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Happy Trails: Caribou Falls Trails is an easy-access stunner

There's a secluded waterfall at the end. 'Nuff said.

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The Caribou Falls Trail near Silver Bay is an accessible mile-long, out-and-back hike that traces the Caribou River, overlooks a gorge and brings you straight to this waterfall. On July 12, 2021, hikers, canines and swimmers of all ages made the trip to his spot that's an hour and a half outside Duluth. (Melinda Lavine / mlavine@duluthnews.com)
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Before settling in the Northland, I heard about the waterfalls — plural.

And, at the time, the prospect of seeing one up close felt nearer fantasy than reality.

Since then, of course, I’ve been to Gooseberry, but I hadn’t seen or heard of Caribou Falls.

On Monday, I drove an hour and some change up the shore, just past Little Marais and parked in the Caribou Falls State Wayside lot at 7232 Minnesota Highway 61.

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A couple makes their way through the Caribou Falls Trail in Silver Bay on July 12, 2021. Here you'll find a wooded, easy-access hike to a waterfall with views of a gorge, Lake Superior and more. Park at Caribou Falls State Wayside lot at 7232 Minnesota Highway 61, just past Little Marais. (Melinda Lavine / mlavine@duluthnews.com)

There, I ran into the Fonseca family from Andover, Minnesota, fresh off of Sugar Loaf Bluff and in for a second jaunt. “The family that hikes together,” amiright?

Justin Fonseca, a University of Minnesota Duluth student, said he heard the Caribou Falls Trail is “a hidden gem.” Not too busy and well worth the short hike.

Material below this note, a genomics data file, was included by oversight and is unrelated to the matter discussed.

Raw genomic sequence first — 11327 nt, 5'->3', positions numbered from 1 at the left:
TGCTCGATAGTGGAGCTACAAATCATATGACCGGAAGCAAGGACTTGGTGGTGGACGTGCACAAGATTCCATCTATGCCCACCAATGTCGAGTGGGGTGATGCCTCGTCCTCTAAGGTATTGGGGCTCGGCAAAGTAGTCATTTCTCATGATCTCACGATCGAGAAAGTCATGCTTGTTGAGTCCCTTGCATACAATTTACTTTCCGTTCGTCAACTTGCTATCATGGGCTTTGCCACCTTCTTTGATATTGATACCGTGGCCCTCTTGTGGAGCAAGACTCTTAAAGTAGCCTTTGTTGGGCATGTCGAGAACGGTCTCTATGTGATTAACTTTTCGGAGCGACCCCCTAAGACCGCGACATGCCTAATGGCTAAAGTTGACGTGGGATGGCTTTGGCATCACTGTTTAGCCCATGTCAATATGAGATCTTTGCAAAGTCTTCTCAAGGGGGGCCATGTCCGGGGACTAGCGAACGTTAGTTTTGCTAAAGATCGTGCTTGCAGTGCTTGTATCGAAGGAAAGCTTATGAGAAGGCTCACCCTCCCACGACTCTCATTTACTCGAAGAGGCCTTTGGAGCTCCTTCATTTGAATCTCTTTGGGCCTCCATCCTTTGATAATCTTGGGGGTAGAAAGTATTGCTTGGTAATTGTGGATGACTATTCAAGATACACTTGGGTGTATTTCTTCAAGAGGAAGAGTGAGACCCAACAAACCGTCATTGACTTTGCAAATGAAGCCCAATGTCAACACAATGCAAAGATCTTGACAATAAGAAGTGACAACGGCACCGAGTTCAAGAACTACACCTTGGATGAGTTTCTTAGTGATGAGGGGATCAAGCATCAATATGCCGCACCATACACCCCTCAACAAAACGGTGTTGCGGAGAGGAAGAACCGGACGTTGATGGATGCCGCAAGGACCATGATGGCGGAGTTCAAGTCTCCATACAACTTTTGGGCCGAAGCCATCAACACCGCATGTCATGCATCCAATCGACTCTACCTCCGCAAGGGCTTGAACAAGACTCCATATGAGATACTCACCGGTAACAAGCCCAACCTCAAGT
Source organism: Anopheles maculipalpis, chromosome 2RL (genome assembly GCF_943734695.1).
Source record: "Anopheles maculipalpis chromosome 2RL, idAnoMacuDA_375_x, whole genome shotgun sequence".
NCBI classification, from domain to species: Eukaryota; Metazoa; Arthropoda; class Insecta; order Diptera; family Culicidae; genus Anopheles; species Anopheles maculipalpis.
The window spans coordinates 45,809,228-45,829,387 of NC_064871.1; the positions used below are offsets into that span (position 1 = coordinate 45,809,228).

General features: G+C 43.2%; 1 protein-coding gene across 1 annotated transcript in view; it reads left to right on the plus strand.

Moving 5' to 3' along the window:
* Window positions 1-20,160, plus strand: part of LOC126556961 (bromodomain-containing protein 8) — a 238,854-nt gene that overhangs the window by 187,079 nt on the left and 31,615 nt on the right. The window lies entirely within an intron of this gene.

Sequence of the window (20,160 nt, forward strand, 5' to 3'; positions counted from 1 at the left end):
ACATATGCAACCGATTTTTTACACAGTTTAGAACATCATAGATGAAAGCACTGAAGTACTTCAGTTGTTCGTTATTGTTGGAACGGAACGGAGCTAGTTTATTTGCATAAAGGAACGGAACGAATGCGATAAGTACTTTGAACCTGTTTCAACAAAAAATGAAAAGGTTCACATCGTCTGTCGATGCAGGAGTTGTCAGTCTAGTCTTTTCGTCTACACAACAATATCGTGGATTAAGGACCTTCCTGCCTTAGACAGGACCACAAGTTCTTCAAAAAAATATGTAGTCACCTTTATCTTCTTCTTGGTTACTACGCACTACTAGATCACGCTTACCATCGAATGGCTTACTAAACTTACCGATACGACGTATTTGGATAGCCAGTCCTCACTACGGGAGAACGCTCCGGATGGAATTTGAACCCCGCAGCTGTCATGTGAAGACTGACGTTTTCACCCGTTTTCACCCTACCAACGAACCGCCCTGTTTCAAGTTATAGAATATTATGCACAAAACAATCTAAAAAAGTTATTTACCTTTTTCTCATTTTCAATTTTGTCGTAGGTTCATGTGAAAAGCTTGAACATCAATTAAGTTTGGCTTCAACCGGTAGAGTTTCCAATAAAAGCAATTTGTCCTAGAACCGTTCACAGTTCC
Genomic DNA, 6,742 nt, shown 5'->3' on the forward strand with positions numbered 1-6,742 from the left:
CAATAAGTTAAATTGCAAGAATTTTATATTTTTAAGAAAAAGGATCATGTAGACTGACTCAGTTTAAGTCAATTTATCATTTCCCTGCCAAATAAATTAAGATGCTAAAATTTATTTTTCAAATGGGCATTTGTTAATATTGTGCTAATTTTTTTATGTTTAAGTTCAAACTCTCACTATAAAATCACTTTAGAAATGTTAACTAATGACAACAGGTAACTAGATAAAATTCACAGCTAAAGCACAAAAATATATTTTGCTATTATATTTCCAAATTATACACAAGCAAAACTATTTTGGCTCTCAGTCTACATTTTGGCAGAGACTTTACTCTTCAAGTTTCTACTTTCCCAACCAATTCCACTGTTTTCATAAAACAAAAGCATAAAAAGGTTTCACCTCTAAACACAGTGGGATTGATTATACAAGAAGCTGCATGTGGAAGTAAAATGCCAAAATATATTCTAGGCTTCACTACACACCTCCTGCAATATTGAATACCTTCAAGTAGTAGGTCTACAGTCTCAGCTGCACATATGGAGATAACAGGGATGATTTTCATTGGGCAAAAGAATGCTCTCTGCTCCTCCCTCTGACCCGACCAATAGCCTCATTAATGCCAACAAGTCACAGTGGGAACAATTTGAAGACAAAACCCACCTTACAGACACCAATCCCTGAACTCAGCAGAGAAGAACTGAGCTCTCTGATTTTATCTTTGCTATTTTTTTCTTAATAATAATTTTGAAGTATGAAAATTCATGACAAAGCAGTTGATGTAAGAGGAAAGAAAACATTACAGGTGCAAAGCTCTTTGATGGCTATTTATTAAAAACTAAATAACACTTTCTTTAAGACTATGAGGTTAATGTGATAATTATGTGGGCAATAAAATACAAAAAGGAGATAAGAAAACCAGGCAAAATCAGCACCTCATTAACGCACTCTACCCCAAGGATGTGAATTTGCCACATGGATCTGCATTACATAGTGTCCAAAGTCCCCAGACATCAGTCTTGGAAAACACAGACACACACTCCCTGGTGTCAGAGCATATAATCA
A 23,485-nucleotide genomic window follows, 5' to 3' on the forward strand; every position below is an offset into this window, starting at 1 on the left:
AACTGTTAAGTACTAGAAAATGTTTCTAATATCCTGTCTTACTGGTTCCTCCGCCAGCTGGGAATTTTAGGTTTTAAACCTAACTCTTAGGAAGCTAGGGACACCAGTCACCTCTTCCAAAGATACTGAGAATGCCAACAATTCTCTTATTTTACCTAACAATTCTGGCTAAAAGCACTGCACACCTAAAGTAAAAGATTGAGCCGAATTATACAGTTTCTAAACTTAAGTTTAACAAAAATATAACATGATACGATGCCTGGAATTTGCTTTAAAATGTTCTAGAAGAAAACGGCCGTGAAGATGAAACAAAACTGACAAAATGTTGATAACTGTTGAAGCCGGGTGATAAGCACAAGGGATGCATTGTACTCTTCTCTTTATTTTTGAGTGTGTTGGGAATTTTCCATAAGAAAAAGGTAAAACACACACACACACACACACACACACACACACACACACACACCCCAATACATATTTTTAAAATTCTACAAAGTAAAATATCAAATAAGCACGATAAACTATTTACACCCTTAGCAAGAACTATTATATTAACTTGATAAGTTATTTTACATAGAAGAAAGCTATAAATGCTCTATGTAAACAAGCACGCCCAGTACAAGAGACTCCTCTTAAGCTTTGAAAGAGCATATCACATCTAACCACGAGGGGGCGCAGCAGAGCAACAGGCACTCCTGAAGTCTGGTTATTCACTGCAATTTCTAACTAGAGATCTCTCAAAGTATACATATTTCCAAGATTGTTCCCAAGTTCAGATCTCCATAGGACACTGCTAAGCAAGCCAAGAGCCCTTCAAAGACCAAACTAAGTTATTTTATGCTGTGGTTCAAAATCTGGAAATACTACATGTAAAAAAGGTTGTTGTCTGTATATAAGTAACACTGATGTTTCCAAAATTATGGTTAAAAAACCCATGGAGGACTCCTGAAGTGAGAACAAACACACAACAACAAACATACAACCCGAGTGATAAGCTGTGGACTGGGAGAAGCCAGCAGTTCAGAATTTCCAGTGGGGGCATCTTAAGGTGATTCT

Joanne, Todd, Ryan and Justin Fonseca all spoke of how hiking appeals to the senses: the blues and greens of nature, the sound of rushing water, the views of cliffs and mountains.

“It’s pretty flat where we’re from, so it’s nice to come here, hike upward and see Lake Superior sprawl around you,” Justin added.

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(Gary Meader / gmeader@duluthnews.com)

As for the Thompson family, this trail is old hat. They visit Lutsen together every year, and most of them had been on this trail before.

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“It’s relaxing; it’s beautiful. You get a little water massage when you swim out,” Dylan Thompson said of the falls.

His tip: “Expect to swim.”

Noted.

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A butterfly lands on a leaf along the Caribou Falls Trail in Silver Bay on Monday, July 12, 2021. During a hike that day, several butterflies of different colors flew along the path. (Melinda Lavine / mlavine@duluthnews.com)

I hit the trail solo, noticing the humming Caribou River on my left and a far-off pulsing from the falls. I spotted leashed doggies, wet-haired kiddos and their keepers; some coupled hikers; and a group of middle-aged men walking single file.

It’s a narrower trail with several off-shoots to make way or check out the river or woods.

Pine, birch and spruce lined the track, and I crossed paths with more butterflies than I’ve seen all summer. It was a hot one, and I was thankful for my borrowed brimmed hat and the many wooded spots to snag some shade.

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It’s a out-and-back trail to the falls that runs a half-mile one way, and it’s well-maintained. I saw zero litter but plenty of signs to pick up after yourself.